~TDQ

                                      1. re: The Dairy Queen

                                        Thanks for the urls. As to your first paragraph, I'm always "a dollar short' or is it "a dollar late"?

                                        As to your other paragraphs, same here.

                                        I try not to be a zealot either (Michael Pollan). 'cause it's hard to walk the talk.

                                        1. re: Rella

                                          Oh! I didn't mean it in an "that's old news way"--your comment just reminded me of that NYT story. I'd love to be a zealot but I don't have the energy!

                                          ~TDQ

                                    2. re: The Dairy Queen

                                      My son loves the applesauce as well as the earth's best smoothies. For the most part they're mess-free. He eats them every day for snacks.

                                      When he was little we gave him some of the baby foods in the pouches, but mostly would squeeze them into a bowl.

                                      1. re: The Dairy Queen

                                        it's a totally different concept if you take it out of the bag and have dc eat with a bowl and spoon! :)

                                        1. re: fara

                                          I suppose your'e right! But, what crossed my mind is that I was going to have to teach my toddler to squeeze the contents of this tube into his mouth. And why would I teach him that when I really want him to learn to use silverware?

                                          ~TDQ

                        2. Since WHEN is fruit itself not portable? What is this bizzare obsession we have with trying to make already perfectly convenient things more convenient, more *ready*...more wasteful?
                          If your 4 year old can't peel a clementine, OK-- you spend some human TIME with your child and you do it with them, show them how.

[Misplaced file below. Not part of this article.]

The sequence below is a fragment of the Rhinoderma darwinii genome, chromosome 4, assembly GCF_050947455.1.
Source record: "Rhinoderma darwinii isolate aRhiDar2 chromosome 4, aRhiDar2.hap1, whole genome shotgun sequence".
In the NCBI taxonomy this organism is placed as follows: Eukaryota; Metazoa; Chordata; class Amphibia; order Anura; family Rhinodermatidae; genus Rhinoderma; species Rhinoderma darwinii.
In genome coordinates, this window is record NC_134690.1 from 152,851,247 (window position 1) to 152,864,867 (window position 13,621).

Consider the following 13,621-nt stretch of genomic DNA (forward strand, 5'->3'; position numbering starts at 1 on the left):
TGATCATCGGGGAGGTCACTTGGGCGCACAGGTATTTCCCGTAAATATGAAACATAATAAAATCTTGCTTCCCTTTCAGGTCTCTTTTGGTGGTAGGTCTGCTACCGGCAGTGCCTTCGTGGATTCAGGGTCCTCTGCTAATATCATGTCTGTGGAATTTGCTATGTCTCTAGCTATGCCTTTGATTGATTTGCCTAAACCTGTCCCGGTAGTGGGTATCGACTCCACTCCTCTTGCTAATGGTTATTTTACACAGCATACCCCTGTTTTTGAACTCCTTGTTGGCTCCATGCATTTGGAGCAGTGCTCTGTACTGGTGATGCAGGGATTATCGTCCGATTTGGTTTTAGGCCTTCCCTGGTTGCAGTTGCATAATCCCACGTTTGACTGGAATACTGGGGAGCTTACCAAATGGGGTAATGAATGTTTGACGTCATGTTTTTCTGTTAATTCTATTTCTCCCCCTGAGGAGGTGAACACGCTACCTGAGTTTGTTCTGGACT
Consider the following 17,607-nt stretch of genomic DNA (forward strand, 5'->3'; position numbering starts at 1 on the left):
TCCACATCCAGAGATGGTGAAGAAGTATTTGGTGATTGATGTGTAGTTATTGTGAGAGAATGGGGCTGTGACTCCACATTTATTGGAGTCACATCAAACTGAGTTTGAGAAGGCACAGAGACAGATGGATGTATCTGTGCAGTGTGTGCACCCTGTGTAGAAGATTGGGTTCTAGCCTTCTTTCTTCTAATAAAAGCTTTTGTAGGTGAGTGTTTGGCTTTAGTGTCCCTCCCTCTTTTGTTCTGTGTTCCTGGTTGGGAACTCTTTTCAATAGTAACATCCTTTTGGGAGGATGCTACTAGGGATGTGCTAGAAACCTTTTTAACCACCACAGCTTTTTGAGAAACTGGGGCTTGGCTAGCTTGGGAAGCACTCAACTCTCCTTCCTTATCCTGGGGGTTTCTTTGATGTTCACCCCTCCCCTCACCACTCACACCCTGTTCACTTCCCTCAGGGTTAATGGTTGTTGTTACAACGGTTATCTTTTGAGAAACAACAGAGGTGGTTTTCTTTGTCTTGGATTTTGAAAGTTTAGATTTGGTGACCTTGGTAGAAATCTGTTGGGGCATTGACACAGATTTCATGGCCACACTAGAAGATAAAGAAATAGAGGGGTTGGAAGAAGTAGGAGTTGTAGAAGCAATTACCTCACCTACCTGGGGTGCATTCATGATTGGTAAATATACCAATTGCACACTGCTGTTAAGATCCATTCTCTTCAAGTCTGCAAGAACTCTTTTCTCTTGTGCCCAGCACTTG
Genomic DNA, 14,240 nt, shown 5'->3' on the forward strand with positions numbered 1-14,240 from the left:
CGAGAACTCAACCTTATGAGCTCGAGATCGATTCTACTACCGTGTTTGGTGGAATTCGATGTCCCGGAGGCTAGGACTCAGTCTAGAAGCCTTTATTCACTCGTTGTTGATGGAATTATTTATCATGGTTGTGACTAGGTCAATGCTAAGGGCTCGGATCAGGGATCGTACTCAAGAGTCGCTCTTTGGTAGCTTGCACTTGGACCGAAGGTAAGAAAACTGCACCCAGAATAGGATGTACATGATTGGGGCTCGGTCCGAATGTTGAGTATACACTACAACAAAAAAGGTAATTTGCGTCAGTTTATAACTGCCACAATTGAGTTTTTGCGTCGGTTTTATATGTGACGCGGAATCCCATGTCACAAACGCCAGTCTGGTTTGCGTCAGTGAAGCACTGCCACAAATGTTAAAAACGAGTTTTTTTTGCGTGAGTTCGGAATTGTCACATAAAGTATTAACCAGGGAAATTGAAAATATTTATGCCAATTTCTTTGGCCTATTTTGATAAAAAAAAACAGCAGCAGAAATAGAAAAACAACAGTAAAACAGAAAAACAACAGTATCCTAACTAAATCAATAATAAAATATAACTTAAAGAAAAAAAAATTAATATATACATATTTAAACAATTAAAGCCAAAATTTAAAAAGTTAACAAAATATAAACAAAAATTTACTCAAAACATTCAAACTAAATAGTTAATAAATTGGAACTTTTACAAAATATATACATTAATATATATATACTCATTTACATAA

Yes it might take 100 times before they develop the fine motor skills to peel the clementine themselves but that's called parenting (and yes, I am a stressed time-crunched mom too).
                          Most of those pouchy fruits are non-peel type fruits anyway like an apple, a pear, plum...a children with hands and/or teeth can eat those. No pouch required.
                          Sheesh.

                          5 Replies
                          1. re: emmekin

                            You have the wrong attitude. Where is the ROI on an apple? Gotta invent something new, improved, and pricier.

                            Kidding, you know that, right? I always carry a couple of apples in my bag. If kids whine about hunger, I hand them an apple. If they refuse it, I figure they aren't really hungry. The pouches creep me out. So do the ubiquitous drink pouches. Use a cup, for godssake.

                            1. re: emmekin

                              Yeah, I relied on the clementine passed to the back seat method too!

                              1. re: DGresh

                                I did until about the fortieth time I found myself standing on my head in the backseat tracking down all the little bits of skin and pith and membranes and seeds from between the seats, under the booster seat, etc., etc., etc.

                                Most of it got into the trash bag, but enough hit the floor to convince me it wasn't my best move.

                                1. re: sunshine842

                                  Mine was more of an "emergency" situation. I particularly remember the time my 20 minute commute took an hour an a half due to a snow storm (and the kiddo was in the back seat, four years old and hungry) and I gave him *my* clementines that I had in my coat pocket as my "eat this not that" method of dieting!

                                  1. re: DGresh

                                    ah, that's "any port in a storm" territory, then -- literally and figuratively.

                            2. Also, teehee I just had to add that I made myself laugh by just saying "Slurpin fruit from a bag" out loud.